Divorced from Ed Gardner in the 1940s, the marriage was a rocky one as Gardner was a drinker and inveterate womanizer. She remarried in 1943 to William H. Baker, a kindly investment banker. The union was a happy but relatively short one. She was in rehearsals for "A Tree Grows in Brooklyn" when he died suddenly of a heart ailment. She had no children from either marriage.
At age 12 she joined the Hartford Stock Company. For the next six years she did up to three plays a week, sometimes walk-ons, touring road and stock companies.
Her father, Albert J. Ford, was a "martinet," a salesman for I.B.M. Corporation, and was a stern taskmaster. She was closer to her mother, Virginia Wright Ford. Her parents separated when Shirley was in her teens, and her mother died in 1933. Her father remarried and lived his life out in Brooklyn. When Shirley decided to act for a living, her father forbade her to use the family name, thereby losing the "Ford" and the "Thelma" in her name and becoming "Shirley Booth." After her parents' divorce, Shirley never saw or spoke to her father again out of the cruelties he inflicted on both her and her mother.
Biography in: "The Scribner Encyclopedia of American Lives". Volume 3, 1991-1993, pages 67-70. New York: Charles Scribner's Sons, 2001.
Campaigned for the lead roles in Summertime (1955) and Desk Set (1957), both of which she originated on stage, but lost both parts to Katharine Hepburn.
Is one of 16 actresses to have won the Triple Crown of Acting (an Oscar, Emmy and Tony); the others in chronological order are Helen Hayes, Ingrid Bergman, Liza Minnelli, Rita Moreno, Maureen Stapleton, Jessica Tandy, Audrey Hepburn, Anne Bancroft, Vanessa Redgrave, Maggie Smith, Ellen Burstyn, Helen Mirren, Frances McDormand, Jessica Lange and Viola Davis.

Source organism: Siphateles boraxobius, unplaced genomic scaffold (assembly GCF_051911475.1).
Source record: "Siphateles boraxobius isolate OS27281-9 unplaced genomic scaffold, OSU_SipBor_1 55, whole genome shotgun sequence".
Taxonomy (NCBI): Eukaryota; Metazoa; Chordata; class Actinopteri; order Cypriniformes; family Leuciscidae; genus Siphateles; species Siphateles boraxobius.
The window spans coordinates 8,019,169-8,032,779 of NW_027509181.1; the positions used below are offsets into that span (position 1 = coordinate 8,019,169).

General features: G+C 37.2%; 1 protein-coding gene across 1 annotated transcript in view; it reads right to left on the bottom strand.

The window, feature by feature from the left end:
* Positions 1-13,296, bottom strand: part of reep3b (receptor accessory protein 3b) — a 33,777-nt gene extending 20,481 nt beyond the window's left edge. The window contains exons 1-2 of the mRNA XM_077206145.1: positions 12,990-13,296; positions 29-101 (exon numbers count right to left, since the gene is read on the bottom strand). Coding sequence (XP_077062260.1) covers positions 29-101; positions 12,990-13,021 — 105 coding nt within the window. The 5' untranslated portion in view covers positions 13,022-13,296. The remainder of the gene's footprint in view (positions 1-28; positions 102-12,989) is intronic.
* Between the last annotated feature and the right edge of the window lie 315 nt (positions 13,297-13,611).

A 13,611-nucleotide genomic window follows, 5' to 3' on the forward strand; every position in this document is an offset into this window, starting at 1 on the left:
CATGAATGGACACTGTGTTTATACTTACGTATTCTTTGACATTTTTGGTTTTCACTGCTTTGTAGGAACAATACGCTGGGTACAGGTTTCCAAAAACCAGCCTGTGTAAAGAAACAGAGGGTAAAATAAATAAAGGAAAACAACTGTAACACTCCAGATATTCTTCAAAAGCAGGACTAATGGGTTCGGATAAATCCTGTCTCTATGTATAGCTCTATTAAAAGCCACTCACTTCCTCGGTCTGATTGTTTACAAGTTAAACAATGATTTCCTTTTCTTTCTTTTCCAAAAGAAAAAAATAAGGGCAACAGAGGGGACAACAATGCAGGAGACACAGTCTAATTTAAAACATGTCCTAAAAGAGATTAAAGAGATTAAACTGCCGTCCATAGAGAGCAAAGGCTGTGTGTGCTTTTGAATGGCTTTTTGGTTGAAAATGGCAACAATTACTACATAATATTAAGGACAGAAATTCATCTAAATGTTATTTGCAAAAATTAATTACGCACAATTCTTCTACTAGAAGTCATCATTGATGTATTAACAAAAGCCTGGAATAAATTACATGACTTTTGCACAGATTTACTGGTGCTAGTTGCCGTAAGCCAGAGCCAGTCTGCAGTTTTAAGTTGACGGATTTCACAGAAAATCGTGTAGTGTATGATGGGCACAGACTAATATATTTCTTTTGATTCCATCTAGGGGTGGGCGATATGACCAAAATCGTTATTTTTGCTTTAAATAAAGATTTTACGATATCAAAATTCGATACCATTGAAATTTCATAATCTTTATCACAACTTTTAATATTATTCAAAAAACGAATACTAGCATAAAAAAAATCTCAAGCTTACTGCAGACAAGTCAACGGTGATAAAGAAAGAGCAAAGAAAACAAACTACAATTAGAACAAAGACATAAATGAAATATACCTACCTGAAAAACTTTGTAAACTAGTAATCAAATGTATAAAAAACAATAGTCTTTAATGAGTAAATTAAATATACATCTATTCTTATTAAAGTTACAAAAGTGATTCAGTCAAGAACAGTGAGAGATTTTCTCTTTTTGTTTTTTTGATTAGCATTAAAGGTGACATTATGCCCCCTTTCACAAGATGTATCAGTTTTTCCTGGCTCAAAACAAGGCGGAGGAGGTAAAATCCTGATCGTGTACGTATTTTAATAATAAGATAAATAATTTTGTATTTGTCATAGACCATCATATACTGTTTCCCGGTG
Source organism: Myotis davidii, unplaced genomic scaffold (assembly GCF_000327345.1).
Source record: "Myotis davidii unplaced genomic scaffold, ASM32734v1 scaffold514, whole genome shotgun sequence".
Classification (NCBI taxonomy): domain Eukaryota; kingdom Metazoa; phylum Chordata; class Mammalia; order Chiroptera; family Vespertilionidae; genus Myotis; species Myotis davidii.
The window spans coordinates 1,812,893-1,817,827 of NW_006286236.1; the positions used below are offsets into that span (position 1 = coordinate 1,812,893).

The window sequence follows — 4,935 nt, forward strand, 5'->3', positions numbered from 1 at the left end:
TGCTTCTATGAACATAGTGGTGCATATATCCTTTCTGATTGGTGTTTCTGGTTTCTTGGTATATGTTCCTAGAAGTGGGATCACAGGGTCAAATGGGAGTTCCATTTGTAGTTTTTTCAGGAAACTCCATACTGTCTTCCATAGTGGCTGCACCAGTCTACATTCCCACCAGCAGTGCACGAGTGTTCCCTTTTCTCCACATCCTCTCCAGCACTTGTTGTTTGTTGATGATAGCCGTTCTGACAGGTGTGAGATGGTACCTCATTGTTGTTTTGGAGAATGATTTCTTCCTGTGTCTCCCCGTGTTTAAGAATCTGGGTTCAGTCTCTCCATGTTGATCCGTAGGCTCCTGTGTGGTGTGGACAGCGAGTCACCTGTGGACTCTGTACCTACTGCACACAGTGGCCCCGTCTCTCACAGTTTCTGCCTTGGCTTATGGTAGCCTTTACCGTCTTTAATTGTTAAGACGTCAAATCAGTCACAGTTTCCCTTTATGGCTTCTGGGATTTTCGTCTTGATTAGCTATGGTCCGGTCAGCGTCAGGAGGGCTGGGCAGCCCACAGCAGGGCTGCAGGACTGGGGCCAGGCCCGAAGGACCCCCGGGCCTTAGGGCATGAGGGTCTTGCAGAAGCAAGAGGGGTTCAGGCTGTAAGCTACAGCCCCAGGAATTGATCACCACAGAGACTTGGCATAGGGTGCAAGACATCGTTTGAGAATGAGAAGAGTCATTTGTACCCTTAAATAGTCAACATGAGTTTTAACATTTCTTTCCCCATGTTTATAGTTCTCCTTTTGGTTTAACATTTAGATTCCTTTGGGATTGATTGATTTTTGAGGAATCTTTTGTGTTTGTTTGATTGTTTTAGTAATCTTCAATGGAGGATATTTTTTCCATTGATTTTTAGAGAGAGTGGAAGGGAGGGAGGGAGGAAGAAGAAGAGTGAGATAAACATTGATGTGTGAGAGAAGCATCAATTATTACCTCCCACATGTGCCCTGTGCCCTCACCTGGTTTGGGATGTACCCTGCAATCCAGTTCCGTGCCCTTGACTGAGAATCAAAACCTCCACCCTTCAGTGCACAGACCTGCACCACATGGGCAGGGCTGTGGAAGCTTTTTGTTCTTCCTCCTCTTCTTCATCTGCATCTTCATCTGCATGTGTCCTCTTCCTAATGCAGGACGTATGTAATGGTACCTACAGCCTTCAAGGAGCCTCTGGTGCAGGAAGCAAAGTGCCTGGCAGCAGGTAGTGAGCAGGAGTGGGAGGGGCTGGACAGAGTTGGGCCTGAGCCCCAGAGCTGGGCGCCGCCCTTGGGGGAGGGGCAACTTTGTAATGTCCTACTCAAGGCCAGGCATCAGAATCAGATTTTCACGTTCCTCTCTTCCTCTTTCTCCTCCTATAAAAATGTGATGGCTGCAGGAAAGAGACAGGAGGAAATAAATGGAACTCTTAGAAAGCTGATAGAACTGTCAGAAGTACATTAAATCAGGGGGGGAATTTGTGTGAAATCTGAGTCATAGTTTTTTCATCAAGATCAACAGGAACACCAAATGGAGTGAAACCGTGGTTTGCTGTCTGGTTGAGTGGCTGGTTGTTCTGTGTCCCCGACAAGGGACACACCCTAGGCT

Shirley Booth was the first actress to win the Oscar, the New York Film Critics Circle Award, and the National Board of Review Award as Best Actress all for the same performance as Lola Delaney in "Come Back, Little Sheba".
Was the 38th actress to receive an Academy Award; she won the Best Actress Oscar for Come Back, Little Sheba (1952) at The 25th Annual Academy Awards (1953) on March 19, 1953.
Is one of 4 actresses to win the Best Actress Oscar for her film debut (for Come Back, Little Sheba (1952)). The others are Julie Andrews (for Mary Poppins (1964)), Barbra Streisand (for Funny Girl (1968)), and Marlee Matlin (for Children of a Lesser God (1986)).
In 1960 Shirley Booth was announced for the role of Melissa Frake in the forthcoming 20th Century-Fox Picture "State Fair", eventually released in March 1962, with Alice Faye having replaced Shirley Booth.
Shirley was originally penciled in to be Carol's mother on The Brady Bunch but the role was re-cast by Sherwood Schwartz.

Personal Quotes (2)

Acting is a way to overcome your own inhibitions and shyness. The writer creates a strong, confident personality, and that's what you become - unfortunately, only for the moment.
Burt Lancaster advised me against doing Hazel (1961). "Don't do television," he warned. "It'll ruin you! Burt is a doll and a heck of an actor, but I'm glad I didn't follow his advice. Everybody under 40 knows me better from "Hazel", not from my movies!